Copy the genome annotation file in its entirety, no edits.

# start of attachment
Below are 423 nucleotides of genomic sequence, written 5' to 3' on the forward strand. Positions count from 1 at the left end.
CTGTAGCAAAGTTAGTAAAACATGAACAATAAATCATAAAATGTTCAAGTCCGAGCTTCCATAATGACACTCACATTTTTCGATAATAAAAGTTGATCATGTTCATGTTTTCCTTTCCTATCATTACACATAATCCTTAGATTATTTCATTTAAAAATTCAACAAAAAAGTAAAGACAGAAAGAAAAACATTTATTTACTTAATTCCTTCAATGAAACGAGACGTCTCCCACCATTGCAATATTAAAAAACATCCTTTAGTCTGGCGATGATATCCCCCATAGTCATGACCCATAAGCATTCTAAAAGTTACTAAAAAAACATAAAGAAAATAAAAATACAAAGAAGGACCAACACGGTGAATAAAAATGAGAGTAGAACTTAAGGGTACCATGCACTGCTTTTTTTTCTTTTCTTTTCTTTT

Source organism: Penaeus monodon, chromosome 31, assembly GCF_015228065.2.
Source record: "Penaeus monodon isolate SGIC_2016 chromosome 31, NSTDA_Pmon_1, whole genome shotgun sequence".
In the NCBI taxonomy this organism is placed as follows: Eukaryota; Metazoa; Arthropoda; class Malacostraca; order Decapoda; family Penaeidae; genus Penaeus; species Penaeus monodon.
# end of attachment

Below are 423 nucleotides of genomic sequence, written 5' to 3' on the forward strand. Positions count from 1 at the left end.
CTGTAGCAAAGTTAGTAAAACATGAACAATAAATCATAAAATGTTCAAGTCCGAGCTTCCATAATGACACTCACATTTTTCGATAATAAAAGTTGATCATGTTCATGTTTTCCTTTCCTATCATTACACATAATCCTTAGATTATTTCATTTAAAAATTCAACAAAAAAGTAAAGACAGAAAGAAAAACATTTATTTACTTAATTCCTTCAATGAAACGAGACGTCTCCCACCATTGCAATATTAAAAAACATCCTTTAGTCTGGCGATGATATCCCCCATAGTCATGACCCATAAGCATTCTAAAAGTTACTAAAAAAACATAAAGAAAATAAAAATACAAAGAAGGACCAACACGGTGAATAAAAATGAGAGTAGAACTTAAGGGTACCATGCACTGCTTTTTTTTCTTTTCTTTTCTTTT

Source organism: Penaeus monodon, chromosome 31, assembly GCF_015228065.2.
Source record: "Penaeus monodon isolate SGIC_2016 chromosome 31, NSTDA_Pmon_1, whole genome shotgun sequence".
In the NCBI taxonomy this organism is placed as follows: Eukaryota; Metazoa; Arthropoda; class Malacostraca; order Decapoda; family Penaeidae; genus Penaeus; species Penaeus monodon.